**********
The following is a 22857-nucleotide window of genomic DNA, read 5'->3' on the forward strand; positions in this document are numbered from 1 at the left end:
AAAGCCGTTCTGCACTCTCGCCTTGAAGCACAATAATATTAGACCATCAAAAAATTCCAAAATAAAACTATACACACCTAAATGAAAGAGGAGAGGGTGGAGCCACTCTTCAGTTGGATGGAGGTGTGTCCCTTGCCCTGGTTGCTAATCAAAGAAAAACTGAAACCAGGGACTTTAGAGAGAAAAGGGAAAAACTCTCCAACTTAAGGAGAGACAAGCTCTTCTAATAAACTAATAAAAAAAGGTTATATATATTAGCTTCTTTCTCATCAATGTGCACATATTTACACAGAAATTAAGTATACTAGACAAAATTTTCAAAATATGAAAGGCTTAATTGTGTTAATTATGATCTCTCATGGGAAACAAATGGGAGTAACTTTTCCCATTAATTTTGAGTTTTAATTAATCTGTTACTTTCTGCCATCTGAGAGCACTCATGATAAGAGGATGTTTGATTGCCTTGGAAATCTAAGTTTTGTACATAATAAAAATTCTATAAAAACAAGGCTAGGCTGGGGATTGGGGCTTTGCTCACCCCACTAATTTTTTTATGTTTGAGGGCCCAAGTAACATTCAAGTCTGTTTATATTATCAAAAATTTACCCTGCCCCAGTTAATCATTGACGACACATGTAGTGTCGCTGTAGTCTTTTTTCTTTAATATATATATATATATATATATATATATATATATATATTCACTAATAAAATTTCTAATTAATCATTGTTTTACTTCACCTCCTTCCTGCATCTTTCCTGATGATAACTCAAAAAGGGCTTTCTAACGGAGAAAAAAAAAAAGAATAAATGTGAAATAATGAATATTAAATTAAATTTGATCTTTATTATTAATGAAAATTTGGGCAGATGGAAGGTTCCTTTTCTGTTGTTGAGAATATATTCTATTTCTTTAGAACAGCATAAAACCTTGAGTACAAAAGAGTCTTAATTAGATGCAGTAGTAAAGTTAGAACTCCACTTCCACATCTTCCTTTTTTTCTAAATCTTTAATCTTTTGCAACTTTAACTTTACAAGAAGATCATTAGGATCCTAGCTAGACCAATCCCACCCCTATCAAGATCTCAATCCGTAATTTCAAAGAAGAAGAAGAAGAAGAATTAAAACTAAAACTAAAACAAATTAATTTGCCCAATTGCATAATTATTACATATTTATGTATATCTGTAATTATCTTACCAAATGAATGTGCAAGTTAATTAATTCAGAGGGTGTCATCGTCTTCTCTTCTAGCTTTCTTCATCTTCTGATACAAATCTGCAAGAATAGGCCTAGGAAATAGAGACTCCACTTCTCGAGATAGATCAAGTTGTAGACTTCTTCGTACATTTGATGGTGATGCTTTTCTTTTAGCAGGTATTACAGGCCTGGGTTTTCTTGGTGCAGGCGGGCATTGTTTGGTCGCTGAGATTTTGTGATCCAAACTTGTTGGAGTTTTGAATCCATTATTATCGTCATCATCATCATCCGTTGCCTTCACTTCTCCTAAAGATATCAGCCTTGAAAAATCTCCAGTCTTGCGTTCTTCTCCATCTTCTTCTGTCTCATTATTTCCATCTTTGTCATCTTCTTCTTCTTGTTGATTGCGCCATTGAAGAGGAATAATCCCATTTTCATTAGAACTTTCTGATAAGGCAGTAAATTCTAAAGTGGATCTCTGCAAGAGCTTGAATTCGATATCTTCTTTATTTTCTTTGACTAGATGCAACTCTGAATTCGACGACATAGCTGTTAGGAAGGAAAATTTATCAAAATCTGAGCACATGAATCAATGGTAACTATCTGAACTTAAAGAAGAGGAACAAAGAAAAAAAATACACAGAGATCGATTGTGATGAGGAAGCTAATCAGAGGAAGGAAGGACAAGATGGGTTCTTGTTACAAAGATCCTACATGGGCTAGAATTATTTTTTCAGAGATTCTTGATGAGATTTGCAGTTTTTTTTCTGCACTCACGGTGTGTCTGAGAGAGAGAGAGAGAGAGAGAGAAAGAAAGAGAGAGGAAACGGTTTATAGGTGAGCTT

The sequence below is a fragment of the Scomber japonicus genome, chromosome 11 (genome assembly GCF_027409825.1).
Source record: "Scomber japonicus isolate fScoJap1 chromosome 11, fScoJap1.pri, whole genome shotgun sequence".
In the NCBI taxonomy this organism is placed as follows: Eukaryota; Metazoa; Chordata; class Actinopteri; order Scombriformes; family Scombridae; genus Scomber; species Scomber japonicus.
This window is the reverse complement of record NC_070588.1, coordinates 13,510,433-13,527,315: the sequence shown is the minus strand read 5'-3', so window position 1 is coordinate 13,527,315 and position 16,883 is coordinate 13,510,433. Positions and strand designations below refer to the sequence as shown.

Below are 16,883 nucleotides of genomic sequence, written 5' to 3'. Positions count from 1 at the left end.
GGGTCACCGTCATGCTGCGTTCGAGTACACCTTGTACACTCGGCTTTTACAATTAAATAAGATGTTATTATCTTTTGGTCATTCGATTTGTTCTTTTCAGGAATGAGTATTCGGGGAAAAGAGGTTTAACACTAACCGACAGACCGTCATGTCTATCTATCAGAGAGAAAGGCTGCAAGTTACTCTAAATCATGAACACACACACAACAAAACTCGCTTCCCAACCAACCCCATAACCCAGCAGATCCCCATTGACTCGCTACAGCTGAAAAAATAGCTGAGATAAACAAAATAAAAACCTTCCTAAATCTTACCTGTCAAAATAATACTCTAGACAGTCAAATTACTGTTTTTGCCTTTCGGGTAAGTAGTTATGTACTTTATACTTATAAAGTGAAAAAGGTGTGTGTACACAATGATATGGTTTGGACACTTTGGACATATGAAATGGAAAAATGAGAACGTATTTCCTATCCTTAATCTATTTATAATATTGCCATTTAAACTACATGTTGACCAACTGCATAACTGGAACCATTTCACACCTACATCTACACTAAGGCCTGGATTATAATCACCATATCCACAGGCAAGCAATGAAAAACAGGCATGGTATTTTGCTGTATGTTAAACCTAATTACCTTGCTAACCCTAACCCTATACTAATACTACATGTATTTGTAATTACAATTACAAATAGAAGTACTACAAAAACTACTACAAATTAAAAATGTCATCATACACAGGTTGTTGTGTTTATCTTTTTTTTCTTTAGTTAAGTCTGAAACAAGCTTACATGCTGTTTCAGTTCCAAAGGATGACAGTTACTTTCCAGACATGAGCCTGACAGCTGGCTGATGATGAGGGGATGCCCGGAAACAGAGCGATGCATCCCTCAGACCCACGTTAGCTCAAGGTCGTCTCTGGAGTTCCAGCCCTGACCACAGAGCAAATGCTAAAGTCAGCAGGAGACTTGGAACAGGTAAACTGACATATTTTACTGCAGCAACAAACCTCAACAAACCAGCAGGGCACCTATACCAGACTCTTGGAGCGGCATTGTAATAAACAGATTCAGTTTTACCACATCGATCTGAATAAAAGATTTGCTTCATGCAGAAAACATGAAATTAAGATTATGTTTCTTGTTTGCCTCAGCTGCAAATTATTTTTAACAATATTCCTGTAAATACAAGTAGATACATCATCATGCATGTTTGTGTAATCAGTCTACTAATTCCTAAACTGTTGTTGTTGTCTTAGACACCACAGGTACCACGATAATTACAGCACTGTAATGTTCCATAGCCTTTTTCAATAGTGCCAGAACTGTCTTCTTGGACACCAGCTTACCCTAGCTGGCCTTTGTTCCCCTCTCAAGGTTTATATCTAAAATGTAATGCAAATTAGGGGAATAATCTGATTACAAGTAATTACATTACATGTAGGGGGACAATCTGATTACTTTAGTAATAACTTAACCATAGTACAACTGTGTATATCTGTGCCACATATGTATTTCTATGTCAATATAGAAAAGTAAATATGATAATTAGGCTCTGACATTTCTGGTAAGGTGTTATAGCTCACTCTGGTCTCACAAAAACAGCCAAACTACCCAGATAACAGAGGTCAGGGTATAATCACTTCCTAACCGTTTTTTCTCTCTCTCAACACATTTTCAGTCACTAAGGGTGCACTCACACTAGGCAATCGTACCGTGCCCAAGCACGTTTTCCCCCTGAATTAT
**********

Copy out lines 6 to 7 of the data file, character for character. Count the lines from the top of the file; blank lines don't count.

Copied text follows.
This window is the reverse complement of record NC_070588.1, coordinates 13,510,433-13,527,315: the sequence shown is the minus strand read 5'-3', so window position 1 is coordinate 13,527,315 and position 16,883 is coordinate 13,510,433. Positions and strand designations below refer to the sequence as shown.

Below are 16,883 nucleotides of genomic sequence, written 5' to 3'. Positions count from 1 at the left end.